Update 4/7/2023 6:05 am PT: AMD reached out to clarify that the $100 discount listed on the company's 'shop' tab, which shows the lowest price available from various r/etailers, had incorrectly scraped Best Buy's price for the Ryzen 9 7950X3D at $100 less than the actual price of $699. The remainder of the prices listed below are accurate, but any products selling below AMD's existing MSRP are the result of promotions, not an official price reduction from AMD.
AMD's webshop has listed discounted prices on some of its best CPUs for gaming, the Ryzen 9 7950X3D and Ryzen 9 7900X3D processors, for up to $100 at its store. As mentioned above, this is in error for the 7950X3D, but other AMD processors can be found for a discount through the portal.
The Ryzen 9 7900X3D can now be had for $549.99 through Microcenter. The new discount comes right after the launch of the $449 Ryzen 7 7800X3D. The Ryzen 7 7800X3D just debuted yesterday at an MSRP of $449, and we found that it beats out the more expensive Ryzen 9 7950X3D and 7900X3D in raw gaming performance, while being substantially cheaper.
The Ryzen 9 7900X3D gets a $50 price promotion, dropping from $599.99 to $549.99. With its promotional pricing, the 7900X3D is now positioned $100 higher than the vanilla Ryzen 9 7900X, which is discounted at $449.99 currently (the same price as the 7800X3D).
You can also find a broad list of other AMD processors selling at discounts in the table below, with links to the various retailers also located inside the table.
Microcenter is currently offering the 7900X3D chip for $549.99 US. The chip also has a $10-$15 US discount on other US-based retailers such as Amazon and Newegg.Ryzen 9 7950X3D (AMD Shop US) - $599.99 USRyzen 9 7900X3D (AMD Shop US) - $549.99 USRyzen 9 7900X3D (Microcenter) - $549.99 USRyzen 9 7900X3D (Amazon US) - $586.81 USRyzen 9 7900X3D (Newegg US) - $588.99 USMicrocenter retailer is also offering small discounts on the rest of the AMD Ryzen 7000 Desktop CPU family but these are only available for an in-store pickup, but the price cut seems to be very less:Ryzen 7 7700 - $319.99 US ($10 US Off)Ryzen 5 7600 - $219.99 US ($10 US Off)
$450 on a 7800X3D
$550 on a 7900X3D
$600 on a 7950X3D
Compared to $320 for a 13600K or $335 for a 5800X3D, especially if you don't have an RTX 4090 and/or don't play at 1920x1080.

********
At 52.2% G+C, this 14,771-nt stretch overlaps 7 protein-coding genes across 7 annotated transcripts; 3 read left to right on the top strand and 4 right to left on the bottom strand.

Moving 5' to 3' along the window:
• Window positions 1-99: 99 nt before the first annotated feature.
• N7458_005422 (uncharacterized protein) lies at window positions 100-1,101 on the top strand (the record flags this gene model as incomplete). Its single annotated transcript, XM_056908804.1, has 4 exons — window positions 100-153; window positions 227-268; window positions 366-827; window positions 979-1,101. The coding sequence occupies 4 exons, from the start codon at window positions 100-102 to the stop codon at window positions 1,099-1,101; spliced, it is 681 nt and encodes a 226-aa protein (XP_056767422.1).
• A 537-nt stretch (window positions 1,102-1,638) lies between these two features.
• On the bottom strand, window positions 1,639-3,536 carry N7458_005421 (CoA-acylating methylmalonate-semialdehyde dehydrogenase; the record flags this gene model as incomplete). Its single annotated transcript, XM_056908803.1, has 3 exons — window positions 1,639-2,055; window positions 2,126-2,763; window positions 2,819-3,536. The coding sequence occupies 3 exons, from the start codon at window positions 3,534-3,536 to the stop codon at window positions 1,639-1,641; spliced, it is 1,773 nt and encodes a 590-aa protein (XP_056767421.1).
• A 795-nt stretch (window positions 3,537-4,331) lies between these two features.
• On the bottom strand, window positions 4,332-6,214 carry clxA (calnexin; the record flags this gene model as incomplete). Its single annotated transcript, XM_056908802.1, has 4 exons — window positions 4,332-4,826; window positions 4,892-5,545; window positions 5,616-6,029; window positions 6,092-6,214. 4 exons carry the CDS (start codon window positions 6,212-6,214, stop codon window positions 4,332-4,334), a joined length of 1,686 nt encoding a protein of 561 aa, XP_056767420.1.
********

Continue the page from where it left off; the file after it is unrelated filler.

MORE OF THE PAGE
For me it is easier to justify than to spend big on a smartphone or car. And I don't have a 4090, and I play at 1440p, so I know I wouldn't get a nominal FPS boost as in the chart. There are also other issues though, such as crowd density in open world games, and strategy and simulation games, where a CPU has some work to do which isn't only directly about FPS. (And in particular 13600K seems to consume more power for less performance, which is technically a cost factor as well.)
But sure, when someone plays just e.g. CS:GO now and then, such runs well enough even with older (and cheaper) hardware. And with a limited budget it sure may make sense to go e.g. for AM4 and spend a bit more on GPU instead.
Don't just believe me, take a look for yourself.
Two words: electric bill. I don't need a 300+ watt Intel space heater raising my electric bill even higher than it is now.
The money I'll save now and in the future on electricity will justify the high AMD price alone.
So let's compare the i5-13600K to the Ryzen 7800X3D in terms of power consumption. Going by what TechPowerUp got in its numbers, the average power consumption across 12 games was 49W for the 7800X3D and 89W for the i5-13600K. Let's just put these in isolation for now, because the motherboard is a factor that can't be the same between them. So using just this number, the Intel chip has a power consumption factor of 1.816x
Let's say in a given week, you play games for about 30 hours. And then just say there's 4 weeks for a month.
If we went by the most expensive electricity rate in the US, that would be Hawaii at $0.49 per kilowatt-hour. So it would cost you $2.88/mo to run the AMD CPU, $5.23/mo to run the Intel CPU. It would take you about 55 months, or 4.58 years to break even.
If we went by the average electricity rate in the US, that would be $0.1372 per kilowatt-hour. So it would cost you $0.81/mo to run the AMD CPU, $1.47/mo to run the Intel CPU. It would take you about 197 months, or 16.4 years to break even.
If you happen to live in Nebraska with the cheapest rate of about $0.0935 per kilowatt-hour, well, I'm pretty sure you'd long forgotten about your PC before it had a chance to break even.The only thing that this may negatively impact is the temperature of your room, but I doubt 89W is really going to make that much of a difference vs 49W. And if you have to run the AC longer... well if you're in Hawaii, you're probably running the thing most of the day anyway.
Also I think the funny thing here is this is the same argument that people made for buying Intel over the AMD FX chips.
EDIT: Before any one wants to go "well ackshually" on my numbers, this is a simplified example and I can't be bothered to account for when you use your computer for your use case and if you have something like different electric rates depending on the time of day.
If you want to crunch your own numbers, go right ahead.